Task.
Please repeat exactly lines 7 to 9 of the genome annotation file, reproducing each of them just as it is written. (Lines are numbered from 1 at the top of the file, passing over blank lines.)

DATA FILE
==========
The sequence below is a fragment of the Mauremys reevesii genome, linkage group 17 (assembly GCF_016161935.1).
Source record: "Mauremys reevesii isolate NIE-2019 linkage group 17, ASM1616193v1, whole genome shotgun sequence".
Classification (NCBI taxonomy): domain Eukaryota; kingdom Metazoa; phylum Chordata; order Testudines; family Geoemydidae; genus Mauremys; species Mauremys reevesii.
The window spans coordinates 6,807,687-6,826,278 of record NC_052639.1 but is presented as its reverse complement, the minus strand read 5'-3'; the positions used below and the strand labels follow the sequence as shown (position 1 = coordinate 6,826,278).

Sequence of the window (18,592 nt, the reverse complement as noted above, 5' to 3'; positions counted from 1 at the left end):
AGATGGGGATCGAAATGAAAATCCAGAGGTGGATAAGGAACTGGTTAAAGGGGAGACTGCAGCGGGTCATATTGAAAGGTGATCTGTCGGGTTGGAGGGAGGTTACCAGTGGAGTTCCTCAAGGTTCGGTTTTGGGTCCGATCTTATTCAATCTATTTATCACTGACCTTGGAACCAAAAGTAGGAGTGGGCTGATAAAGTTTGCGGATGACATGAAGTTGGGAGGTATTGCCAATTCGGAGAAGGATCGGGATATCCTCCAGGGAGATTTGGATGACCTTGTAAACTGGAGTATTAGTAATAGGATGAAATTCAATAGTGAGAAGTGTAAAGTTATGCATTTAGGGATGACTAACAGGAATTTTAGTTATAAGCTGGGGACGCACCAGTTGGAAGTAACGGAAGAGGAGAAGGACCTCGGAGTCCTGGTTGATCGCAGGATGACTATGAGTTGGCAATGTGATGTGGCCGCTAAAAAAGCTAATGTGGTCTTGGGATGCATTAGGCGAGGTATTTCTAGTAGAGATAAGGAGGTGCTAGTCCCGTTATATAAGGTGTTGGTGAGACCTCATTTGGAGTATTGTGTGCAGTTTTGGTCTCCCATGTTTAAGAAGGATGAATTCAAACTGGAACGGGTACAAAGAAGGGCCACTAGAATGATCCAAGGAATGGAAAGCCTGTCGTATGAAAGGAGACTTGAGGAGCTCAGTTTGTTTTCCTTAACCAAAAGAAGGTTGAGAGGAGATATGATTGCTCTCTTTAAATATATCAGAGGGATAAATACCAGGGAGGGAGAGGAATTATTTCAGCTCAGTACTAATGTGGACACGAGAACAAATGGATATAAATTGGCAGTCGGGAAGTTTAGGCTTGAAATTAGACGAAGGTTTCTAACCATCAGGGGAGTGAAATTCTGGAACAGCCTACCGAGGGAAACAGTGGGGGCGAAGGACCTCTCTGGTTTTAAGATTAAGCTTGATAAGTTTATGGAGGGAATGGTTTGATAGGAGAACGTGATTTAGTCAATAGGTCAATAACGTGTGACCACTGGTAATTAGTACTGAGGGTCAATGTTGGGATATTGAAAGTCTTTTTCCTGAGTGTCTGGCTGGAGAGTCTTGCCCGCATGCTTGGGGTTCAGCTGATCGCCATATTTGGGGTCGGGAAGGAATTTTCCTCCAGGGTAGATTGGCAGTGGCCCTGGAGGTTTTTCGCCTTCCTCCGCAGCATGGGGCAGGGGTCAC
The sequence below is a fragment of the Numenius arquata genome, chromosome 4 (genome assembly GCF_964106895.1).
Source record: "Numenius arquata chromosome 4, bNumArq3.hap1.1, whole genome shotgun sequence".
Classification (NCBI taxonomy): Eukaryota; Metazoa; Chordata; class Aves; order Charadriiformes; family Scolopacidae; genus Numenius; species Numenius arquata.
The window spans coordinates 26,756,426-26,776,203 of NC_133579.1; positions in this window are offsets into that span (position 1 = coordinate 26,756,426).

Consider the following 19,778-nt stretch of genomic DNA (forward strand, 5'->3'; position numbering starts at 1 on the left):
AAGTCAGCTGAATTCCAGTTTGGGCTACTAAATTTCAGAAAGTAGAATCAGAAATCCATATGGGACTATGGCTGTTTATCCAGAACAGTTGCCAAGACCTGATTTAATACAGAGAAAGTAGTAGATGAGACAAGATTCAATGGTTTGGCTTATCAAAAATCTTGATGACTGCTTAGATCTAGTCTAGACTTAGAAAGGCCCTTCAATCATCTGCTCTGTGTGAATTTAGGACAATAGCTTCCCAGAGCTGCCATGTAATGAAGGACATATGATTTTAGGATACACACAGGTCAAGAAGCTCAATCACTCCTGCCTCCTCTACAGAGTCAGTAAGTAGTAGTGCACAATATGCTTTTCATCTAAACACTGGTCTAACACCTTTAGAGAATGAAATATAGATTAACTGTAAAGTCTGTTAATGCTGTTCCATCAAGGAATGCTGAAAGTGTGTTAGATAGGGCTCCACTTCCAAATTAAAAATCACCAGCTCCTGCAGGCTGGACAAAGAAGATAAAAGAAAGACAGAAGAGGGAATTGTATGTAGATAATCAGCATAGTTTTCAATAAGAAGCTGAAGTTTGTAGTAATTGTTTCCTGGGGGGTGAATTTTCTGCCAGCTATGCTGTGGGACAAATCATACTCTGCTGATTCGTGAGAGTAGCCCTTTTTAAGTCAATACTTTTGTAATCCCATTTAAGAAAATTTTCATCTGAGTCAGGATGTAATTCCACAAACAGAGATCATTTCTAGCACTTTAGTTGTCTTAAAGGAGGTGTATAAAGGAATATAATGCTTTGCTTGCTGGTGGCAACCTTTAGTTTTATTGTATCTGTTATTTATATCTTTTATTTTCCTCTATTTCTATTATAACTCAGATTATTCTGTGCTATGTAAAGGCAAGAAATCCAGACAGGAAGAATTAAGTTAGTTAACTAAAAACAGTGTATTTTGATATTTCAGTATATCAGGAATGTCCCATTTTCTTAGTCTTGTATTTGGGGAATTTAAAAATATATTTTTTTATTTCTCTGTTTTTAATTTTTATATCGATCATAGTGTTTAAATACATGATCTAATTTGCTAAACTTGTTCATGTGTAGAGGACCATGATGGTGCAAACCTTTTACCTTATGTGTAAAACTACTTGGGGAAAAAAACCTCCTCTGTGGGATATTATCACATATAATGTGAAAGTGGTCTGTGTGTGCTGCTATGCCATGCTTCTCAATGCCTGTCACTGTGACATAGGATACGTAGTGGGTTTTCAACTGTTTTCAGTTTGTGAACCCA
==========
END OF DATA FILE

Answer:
The sequence below is a fragment of the Numenius arquata genome, chromosome 4 (genome assembly GCF_964106895.1).
Source record: "Numenius arquata chromosome 4, bNumArq3.hap1.1, whole genome shotgun sequence".
Classification (NCBI taxonomy): Eukaryota; Metazoa; Chordata; class Aves; order Charadriiformes; family Scolopacidae; genus Numenius; species Numenius arquata.